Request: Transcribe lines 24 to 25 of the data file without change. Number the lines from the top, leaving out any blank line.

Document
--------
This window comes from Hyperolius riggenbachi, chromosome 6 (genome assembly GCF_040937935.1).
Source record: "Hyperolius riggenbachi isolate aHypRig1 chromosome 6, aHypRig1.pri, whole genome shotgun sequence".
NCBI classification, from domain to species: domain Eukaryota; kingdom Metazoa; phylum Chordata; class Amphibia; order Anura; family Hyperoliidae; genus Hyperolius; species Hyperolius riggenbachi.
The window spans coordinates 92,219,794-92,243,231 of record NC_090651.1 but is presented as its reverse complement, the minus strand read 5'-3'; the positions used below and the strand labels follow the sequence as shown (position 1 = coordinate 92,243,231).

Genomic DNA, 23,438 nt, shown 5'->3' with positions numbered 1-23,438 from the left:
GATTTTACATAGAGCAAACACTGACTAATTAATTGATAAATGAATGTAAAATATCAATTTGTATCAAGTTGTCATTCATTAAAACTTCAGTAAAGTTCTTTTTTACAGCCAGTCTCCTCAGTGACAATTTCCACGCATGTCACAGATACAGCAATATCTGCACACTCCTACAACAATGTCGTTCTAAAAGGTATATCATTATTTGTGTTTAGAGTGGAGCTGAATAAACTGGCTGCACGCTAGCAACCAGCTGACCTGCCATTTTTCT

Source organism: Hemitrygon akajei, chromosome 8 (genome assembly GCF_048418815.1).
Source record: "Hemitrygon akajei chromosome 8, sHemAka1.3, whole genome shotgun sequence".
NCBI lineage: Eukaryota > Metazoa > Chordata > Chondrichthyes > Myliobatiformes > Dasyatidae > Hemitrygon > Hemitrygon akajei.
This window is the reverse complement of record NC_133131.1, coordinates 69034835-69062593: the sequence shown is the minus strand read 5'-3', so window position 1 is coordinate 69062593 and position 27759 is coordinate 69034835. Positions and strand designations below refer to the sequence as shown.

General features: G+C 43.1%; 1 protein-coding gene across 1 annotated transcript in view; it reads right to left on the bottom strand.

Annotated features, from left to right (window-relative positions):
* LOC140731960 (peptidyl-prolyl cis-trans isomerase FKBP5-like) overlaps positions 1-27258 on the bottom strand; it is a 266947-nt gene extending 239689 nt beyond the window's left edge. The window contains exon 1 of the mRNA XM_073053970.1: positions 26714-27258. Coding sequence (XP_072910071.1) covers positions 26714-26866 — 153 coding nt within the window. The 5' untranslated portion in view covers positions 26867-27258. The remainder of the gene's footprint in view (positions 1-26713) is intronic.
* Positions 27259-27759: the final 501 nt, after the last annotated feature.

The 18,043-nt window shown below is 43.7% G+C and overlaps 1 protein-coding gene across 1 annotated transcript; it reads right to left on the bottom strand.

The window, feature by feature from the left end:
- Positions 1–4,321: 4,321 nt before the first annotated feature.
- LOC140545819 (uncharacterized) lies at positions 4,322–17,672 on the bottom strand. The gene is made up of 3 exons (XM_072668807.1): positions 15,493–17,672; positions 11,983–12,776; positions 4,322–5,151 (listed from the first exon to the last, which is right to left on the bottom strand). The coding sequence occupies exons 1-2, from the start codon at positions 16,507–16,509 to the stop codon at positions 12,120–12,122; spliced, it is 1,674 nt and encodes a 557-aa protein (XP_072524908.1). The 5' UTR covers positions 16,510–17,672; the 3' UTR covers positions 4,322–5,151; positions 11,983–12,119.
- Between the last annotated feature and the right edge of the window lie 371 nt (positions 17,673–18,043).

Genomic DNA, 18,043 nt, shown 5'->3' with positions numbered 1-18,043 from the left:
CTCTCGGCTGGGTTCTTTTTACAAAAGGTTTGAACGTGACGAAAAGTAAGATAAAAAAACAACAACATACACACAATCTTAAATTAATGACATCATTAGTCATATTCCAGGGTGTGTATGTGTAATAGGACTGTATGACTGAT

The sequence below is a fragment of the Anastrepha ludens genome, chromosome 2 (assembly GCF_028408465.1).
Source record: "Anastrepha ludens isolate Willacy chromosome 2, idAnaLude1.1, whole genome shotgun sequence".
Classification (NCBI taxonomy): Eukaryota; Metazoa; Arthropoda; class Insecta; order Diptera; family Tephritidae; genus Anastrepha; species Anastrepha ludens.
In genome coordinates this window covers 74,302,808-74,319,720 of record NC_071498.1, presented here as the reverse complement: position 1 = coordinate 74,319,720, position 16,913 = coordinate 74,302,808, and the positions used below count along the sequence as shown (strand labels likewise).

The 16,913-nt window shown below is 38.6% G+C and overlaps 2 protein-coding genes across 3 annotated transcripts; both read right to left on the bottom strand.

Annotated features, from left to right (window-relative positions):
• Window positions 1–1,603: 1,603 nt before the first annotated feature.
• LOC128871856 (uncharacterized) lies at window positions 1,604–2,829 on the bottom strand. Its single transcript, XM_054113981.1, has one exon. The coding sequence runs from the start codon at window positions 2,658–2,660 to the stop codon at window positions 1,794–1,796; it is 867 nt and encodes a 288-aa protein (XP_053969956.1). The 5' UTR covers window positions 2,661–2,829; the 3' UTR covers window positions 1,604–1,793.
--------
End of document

Classification (NCBI taxonomy): Eukaryota; Metazoa; Arthropoda; class Insecta; order Diptera; family Tephritidae; genus Anastrepha; species Anastrepha ludens.
In genome coordinates this window covers 74,302,808-74,319,720 of record NC_071498.1, presented here as the reverse complement: position 1 = coordinate 74,319,720, position 16,913 = coordinate 74,302,808, and the positions used below count along the sequence as shown (strand labels likewise).